In the news

When I was a kid, my parents refused to let me drink coffee because they believed it would “stunt my growth.” It turns out, of course, that this is a myth. Studies have failed, again and again, to show that coffee or caffeine consumption are related to reduced bone mass or how tall people are.

There’s one chemical reaction that, whether you have an interest in chemistry or not, we all carry out on a regular, maybe even daily, basis. That reaction? The Maillard Reaction. This is a process that takes place whenever you cook a range of foods – it’s responsible for the flavours in cooked meat, fried onions, roasted coffee, and toasted bread. The reaction’s name is a little deceptive, because it’s really an umbrella term for a number of reactions that can produce a complex range of products. The main stages, and some of the different classes of products, are summarised in this graphic.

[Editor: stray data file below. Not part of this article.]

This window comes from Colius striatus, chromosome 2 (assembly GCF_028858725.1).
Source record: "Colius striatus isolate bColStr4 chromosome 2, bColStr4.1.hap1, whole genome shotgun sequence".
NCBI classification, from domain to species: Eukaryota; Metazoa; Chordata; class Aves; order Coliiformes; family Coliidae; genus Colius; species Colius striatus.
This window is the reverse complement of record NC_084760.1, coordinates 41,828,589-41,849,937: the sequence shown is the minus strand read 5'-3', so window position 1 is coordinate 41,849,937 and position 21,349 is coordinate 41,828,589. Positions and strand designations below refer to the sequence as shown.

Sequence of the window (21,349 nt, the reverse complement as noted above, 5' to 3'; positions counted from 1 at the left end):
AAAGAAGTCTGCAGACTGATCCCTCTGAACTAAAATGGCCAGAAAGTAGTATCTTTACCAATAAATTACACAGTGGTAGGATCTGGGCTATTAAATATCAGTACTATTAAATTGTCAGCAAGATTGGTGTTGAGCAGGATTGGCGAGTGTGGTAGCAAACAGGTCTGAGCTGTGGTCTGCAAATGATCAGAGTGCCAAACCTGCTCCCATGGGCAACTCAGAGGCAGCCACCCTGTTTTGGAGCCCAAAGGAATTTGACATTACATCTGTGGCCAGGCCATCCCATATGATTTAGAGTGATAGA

Whether you’re a coffee connoisseur or completely unfussy about the manner in which you get your caffeine fix, there’s no denying that the smell of freshly-brewed coffee in the morning is an invigorating one. The chemistry behind this aroma, though, is far from simple; a complex collection of chemical compounds are responsible, and this graphic takes a look at a selection of these.